Croatia Political Orientation
MBFC’s Country Freedom Rating: 77.98 – Mostly Free
World Press Freedom Rank: Croatia 42/180
Reporters Without Borders (RSF) ranked Serbia 42nd out of 180 countries in its World Press Freedom Index. In their review of Croatia, Reporters Without Borders points out, “Croatian journalists who investigate corruption, organized crime or war crimes are often subjected to harassment campaigns.” The International Press Institute (IPI) also reports about SLAPP (Strategic Lawsuits Against Public Participation) cases against three media outlets. Furthermore, the Croatian Journalists’ Association (CJA) states that as of 2020, “there are 905 lawsuits against journalists and the media in Croatia.”
Media Ownership and Government Analysis
Croatian Media consists of state-owned and privately-owned media outlets. TV is the public’s leading news source and is very popular. The national public service broadcaster is Croatia’s public broadcasting company HRT (Hrvatska radiotelevizija), operating 5 TV and 12 radio stations. HRT’s funding is through license fees (70%) and advertising. Croatia also has commercial TV/radio stations.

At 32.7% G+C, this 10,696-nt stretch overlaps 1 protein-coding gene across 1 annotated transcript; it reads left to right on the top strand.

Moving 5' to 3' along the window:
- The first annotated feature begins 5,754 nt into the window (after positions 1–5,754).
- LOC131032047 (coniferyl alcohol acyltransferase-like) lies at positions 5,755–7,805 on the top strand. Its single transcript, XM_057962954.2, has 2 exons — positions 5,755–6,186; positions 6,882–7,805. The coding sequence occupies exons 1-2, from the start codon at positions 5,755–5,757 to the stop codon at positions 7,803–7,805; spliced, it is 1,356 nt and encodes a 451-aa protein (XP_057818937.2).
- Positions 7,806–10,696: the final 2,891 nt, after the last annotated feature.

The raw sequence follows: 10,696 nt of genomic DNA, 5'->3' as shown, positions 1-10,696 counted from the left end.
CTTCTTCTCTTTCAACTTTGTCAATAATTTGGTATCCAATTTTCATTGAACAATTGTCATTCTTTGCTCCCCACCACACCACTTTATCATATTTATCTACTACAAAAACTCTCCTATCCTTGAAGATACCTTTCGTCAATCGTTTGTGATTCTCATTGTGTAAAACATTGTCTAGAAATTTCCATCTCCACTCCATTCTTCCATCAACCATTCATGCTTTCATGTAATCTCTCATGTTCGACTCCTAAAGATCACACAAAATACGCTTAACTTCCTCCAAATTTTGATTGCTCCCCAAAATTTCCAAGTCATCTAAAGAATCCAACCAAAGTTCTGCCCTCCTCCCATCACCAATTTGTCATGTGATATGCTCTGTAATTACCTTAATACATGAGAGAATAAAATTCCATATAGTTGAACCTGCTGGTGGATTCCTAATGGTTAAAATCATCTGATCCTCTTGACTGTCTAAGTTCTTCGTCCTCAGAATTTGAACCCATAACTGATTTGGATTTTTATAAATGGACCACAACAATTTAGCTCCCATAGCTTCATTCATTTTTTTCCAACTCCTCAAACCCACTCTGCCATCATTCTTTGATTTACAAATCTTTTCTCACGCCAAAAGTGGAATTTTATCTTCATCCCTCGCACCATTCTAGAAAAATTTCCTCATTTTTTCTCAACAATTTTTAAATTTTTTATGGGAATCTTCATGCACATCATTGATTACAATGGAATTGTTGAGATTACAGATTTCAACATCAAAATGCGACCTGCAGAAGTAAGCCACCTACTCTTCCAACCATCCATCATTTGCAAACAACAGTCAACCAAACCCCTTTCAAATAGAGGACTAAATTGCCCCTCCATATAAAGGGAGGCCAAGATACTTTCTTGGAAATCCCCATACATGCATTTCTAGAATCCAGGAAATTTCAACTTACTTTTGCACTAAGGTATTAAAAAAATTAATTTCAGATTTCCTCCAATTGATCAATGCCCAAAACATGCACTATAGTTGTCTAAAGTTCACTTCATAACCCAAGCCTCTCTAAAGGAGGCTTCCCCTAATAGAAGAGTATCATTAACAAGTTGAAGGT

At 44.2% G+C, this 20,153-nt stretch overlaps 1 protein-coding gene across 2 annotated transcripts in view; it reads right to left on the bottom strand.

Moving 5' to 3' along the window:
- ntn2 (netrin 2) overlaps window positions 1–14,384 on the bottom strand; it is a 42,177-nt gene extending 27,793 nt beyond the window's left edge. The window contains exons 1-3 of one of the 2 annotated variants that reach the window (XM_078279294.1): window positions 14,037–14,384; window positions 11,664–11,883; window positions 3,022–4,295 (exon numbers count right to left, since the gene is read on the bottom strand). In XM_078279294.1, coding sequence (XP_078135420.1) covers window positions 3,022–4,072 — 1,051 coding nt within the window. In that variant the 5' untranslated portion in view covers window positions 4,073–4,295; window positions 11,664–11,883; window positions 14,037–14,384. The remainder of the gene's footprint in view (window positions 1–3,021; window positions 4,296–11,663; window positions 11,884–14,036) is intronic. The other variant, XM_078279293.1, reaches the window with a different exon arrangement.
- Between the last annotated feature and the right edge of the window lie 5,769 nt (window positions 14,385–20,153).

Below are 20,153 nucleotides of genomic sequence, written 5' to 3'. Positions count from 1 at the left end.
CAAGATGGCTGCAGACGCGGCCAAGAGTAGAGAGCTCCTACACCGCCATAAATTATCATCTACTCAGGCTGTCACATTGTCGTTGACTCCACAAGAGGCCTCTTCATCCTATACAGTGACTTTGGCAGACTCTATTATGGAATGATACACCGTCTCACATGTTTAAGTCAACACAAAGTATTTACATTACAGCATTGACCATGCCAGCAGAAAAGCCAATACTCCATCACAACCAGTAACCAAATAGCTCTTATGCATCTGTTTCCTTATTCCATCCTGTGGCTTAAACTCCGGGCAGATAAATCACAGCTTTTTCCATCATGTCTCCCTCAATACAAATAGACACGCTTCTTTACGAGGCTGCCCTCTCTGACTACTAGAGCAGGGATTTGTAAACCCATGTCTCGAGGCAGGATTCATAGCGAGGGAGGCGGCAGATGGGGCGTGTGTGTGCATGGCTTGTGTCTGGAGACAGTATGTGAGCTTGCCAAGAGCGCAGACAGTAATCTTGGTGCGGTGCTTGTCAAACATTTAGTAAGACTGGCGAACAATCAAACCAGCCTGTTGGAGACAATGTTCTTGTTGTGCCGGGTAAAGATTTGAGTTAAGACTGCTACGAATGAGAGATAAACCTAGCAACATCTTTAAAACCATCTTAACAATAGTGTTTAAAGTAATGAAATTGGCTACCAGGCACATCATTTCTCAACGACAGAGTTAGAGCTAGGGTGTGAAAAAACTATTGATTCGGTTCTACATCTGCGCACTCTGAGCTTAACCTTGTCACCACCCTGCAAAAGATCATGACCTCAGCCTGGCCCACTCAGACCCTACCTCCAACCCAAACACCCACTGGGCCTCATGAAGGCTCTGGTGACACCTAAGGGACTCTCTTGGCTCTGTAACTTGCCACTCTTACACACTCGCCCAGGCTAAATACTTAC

The United Group owns Nova TV, and the private broadcaster RTL Television is owned by RTL Group (Luxembourg-based international media conglomerate.) In the newspaper market, the print press is dominated by private news media companies such as Hanza Media (Europapress Holding) which publishes the Jutarnji List, and the Austrian Styria Media Group, which publishes the tabloid 24sata. There are also many online news portals in Croatia, such as Index.hr and Dnevnik.hr (NovaTV).
The Croatian Government influences media in different ways, such as public broadcaster HRT, through the Croatian Parliament appointing the management. For example, according to Reuters, following parliamentary elections, editors were demoted, the head of HRT was replaced, and “members of the new conservative government coalition have also threatened the financial stability of HRT with plans to reduce its license fee by the end of this year.”
Another means to influence is through the court system, which serves as the primary source for policing the media. In Croatia, defamation is a criminal offense used by politicians to intimidate and harass journalists, particularly investigative journalists. When a journalist loses a case, fines are high, and therefore journalists avoid the courts and self-censor. For example, according to IPI (International Press Institute), Index.hr is “currently facing 56 defamation lawsuits and nine further defamation suits target its journalists.” Furthermore, the European Federation of Journalists reports 924 active lawsuits against journalists and media outlets (2021).
Overall, the Croatian Government influences media through libel and defamation lawsuits, resulting in censorship and deterrence from investigative journalism, which is on the rise, evidenced by an increasing number of court cases.
Last Updated on May 12, 2023 by Media Bias Fact Check
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